The Association of British Insurers’ new annuity pricing comparison tool has received a mixed response from advisers, with some raising concerns it will cause more savers to make “arbitrary” retirement decisions.
The online ‘Annuity Window’, launched last week, allows savers to compare the different annuity rates offered by 27 insurance companies.
However, it only provides details of the rates available to a 65 year old with an £18,000 pension pot to invest. The rates quoted by the ABI tool are from July and so may not represent the annuity deals offered by providers today.
The tool allows users to adjust the rates based on a limited number of health-related factors, such as whether they have smoked in the last 10 years, have high BMI or lung disease or have suffered a “major stroke”.
Savers can also choose to compare the different single and joint-life rates offered by providers.
Despite its limitations, the Annuity Window has laid bare the huge differences between rates offered by different providers.
For example, someone with health problems may be able to get a 46 per cent uplift depending on the enhanced annuity they choose while standard annuities can see differences of over 30 per cent.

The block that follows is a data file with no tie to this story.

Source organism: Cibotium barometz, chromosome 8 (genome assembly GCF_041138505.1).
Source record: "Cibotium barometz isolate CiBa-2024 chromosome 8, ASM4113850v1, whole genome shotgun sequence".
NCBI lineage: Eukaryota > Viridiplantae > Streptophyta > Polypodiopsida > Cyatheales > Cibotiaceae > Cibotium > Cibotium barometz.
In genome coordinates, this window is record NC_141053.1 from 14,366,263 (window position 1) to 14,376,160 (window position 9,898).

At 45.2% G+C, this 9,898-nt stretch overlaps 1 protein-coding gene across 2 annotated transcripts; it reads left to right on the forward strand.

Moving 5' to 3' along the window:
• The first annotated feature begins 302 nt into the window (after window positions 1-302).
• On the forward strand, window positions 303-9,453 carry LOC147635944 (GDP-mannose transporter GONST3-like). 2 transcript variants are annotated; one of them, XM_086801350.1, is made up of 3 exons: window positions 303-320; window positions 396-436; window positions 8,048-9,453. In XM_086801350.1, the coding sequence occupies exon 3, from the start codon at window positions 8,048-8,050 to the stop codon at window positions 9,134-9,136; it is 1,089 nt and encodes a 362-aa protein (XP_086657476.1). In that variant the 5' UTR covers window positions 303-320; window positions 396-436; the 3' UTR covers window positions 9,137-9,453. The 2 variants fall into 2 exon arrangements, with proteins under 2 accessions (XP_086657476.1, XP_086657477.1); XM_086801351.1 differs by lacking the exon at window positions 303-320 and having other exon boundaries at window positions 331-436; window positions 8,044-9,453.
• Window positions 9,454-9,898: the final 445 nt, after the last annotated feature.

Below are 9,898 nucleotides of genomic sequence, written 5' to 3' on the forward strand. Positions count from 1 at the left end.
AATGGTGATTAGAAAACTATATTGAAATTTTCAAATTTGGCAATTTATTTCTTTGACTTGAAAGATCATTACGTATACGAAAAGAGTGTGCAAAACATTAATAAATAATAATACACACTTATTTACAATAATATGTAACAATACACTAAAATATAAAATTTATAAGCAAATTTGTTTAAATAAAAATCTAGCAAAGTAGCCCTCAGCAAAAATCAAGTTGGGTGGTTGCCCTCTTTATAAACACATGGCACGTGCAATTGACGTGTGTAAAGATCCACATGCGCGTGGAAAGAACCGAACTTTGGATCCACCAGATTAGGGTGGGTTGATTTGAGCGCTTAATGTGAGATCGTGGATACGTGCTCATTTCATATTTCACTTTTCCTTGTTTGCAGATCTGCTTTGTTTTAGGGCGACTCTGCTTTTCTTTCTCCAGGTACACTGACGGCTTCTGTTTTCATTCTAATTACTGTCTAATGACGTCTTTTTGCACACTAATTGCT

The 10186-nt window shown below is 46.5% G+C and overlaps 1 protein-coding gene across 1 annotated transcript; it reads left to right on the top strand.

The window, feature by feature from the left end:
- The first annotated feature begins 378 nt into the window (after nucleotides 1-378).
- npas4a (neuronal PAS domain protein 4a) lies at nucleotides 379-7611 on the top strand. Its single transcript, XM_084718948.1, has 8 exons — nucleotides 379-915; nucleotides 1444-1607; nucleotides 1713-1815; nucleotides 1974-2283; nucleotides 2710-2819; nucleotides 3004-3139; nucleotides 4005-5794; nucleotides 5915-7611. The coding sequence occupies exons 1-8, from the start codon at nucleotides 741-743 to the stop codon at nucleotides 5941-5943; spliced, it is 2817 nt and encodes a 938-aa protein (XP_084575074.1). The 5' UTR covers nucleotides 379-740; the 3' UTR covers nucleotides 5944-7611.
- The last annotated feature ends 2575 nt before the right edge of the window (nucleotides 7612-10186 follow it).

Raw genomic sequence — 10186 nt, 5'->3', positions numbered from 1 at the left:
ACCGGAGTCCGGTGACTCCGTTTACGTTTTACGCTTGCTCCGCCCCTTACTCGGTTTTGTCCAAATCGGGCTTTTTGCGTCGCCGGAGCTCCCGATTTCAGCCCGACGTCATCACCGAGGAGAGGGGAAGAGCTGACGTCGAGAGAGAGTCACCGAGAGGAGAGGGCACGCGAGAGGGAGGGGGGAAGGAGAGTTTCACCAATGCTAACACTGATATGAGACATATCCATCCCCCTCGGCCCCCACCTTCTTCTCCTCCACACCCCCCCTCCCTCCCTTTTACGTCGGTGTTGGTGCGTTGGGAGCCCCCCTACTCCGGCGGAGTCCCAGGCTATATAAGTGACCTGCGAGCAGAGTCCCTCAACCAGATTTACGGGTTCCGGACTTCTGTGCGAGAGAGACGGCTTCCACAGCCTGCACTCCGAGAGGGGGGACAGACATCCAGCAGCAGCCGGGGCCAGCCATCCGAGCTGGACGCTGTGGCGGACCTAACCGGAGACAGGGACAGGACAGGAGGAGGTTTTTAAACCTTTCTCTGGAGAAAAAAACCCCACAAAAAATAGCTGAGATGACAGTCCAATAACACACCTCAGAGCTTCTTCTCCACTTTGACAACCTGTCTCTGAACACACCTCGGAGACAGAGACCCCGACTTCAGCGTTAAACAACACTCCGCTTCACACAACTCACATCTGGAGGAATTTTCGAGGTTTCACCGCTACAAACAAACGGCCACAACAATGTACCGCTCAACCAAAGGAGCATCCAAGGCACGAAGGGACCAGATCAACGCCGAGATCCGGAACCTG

Worldwide Financial Planning IFA Nick McBreen says savers who use the tool risk making “arbitrary” decisions about investing their pension pot.
He says: “A little knowledge is a dangerous thing and there is a risk people will make arbitrary decisions based on the limited information that is available here.
“People will be driven down a commoditised route rather than getting annuity advice. The problem is that once you buy an annuity there is no going back.”
The Annuity Window has also been criticised because it does not include rates from all providers.
Writing for moneymarketing.co.uk last week, Annuity Direct chief executive Alan Higham said: “It will cause confusion amongst consumers and undermine trust in the advice (and non-advice) sector of the at retirement market.
”Hodge Life, who aren’t ABI members, provide the best rates today for a healthy non smoker with a modest pot, but they aren’t on the league table.”
Hargreaves Lansdown head of corporate pensions research Laith Khalaf says: “This was never supposed to be a consumer tool. The whole point of this was to afford some transparency so we could have proper scrutiny of providers and the rates they offer.
“I think it achieves that and it is possible that, over time, providers who are not competitive at the moment will adjust their rates.”